“This is just one of many approaches that can make sure care is more integrated, patient focused and cost-effective,” he said. “Using quality metrics, population health management, shared savings contracts and other tools all have to be part of the conversation between us and the provider community.”
One of the most successful businesses to take CMS’ bundling offers to heart in the Ocean State is Coastal Medical, whose president and CEO, Dr. Alan Kurose, will also be part of the health care reform panel. He told PBN that improved care is always the priority and that accountable-care organizations like Coastal are thriving in the new health care environment.
“There seems to be a growing consensus amongst thought leaders that the ‘old’ model of the completely independent two-or-three-doctor practice may not be sustainable,” Kurose said.
He added that as change in health care delivery continues to accelerate, certain important values remain.
“If ‘old school’ means taking the time to know patients as individuals, to listen to them, and to understand their values and concerns, then we will always need ‘old school’ services,” he said. “That’s how we care for patients at Coastal.”
Also Kurose on the panel will be Dennis Keefe, president and CEO of Care New England; Stephen Farrell, CEO of UnitedHealthcare of New England and Tom Crosswell, Tufts Health Plan president and chief operating officer.
The summit’s first panel discussion will focus mostly on the state insurance exchange, and include Christine Ferguson, its executive director. The exchange earlier this month announced it had received a $6.1 million grant from the Centers for Medicare and Medicaid Services to assist with its small-business enrollment efforts.
Ferguson told PBN earlier this month that enrolling in the Small Business Health Options marketplace has challenging and even experienced brokers were running into difficulties. The grant will be used to help make the system more user-friendly, she said.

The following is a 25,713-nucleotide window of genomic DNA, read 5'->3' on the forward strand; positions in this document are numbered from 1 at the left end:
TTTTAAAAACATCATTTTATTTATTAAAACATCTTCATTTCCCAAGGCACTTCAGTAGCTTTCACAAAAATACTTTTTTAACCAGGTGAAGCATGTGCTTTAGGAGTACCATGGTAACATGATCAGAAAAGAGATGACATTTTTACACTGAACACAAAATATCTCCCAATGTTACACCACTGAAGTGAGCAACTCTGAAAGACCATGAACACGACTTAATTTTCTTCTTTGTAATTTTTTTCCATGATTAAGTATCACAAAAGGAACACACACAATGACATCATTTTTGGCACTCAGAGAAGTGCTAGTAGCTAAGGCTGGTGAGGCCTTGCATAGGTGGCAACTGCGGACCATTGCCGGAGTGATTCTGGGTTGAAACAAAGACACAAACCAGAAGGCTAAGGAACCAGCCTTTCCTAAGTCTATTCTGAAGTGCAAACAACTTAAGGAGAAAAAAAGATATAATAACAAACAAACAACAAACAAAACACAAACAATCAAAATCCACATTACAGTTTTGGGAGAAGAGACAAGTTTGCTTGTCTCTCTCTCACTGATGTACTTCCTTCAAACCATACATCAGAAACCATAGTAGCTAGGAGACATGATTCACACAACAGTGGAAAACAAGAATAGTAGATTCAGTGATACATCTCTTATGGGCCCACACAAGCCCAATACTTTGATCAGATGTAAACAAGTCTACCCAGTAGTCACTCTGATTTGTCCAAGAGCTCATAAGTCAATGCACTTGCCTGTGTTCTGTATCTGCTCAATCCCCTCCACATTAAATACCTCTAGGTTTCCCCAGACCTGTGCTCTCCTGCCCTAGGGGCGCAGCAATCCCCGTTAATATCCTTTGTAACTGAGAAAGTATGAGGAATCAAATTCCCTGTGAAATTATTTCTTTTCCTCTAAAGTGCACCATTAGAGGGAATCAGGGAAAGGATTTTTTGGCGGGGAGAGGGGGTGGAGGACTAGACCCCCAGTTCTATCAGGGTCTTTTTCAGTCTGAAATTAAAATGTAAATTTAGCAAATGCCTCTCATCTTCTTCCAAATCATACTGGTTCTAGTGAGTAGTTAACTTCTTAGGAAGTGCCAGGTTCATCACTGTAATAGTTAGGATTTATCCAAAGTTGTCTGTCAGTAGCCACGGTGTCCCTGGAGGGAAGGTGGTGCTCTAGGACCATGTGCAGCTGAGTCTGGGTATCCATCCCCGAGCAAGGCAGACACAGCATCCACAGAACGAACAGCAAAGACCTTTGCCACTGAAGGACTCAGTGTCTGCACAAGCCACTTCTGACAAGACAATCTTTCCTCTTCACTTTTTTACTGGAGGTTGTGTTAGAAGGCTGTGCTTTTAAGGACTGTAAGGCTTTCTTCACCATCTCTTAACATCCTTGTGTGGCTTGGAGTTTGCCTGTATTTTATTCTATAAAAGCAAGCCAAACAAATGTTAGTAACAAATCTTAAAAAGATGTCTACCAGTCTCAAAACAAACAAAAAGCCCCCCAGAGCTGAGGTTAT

Serving on the summit panel with her will be Sam Slade, employee-benefits- practice leader at USI Insurance.
Federal reforms and the changes brought by HealthSource RI to the state’s insurance marketplace have been challenging, he acknowledges, though he’s experienced more difficult years.
“I have definitely seen tougher years,” Slade said. “When renewal increases averaged [more than] 15 percent (a few times in his career) it was really brutal. … COBRA and HIPAA and FMLA all added huge workloads when they came into being.”
Over the past year, he said, “We spent a lot of time … waiting for guidance, waiting for changes that often came last minute, waiting to see what plans would be offered where, waiting for rates to be published,” he said. “That wasn’t much fun.”
But he acknowledged that whatever the state’s brokers have had to deal with probably didn’t measure up to what those staffing the state’s health care exchange had been going through.
“I have to believe that last year has been most challenging for the folks at HealthSource RI,” he said. “Whatever folks may think about what they have created and however valid some of the criticism we are hearing (about costs and other issues) may be, I am certain that [Ferguson] and her team have worked incredibly hard … to build something that they believe is functional and helpful.”
James Raiola, a financial planner and broker, and R.I. Health Insurance Commissioner Kathleen Hittner will also join the panel discussion on the exchange.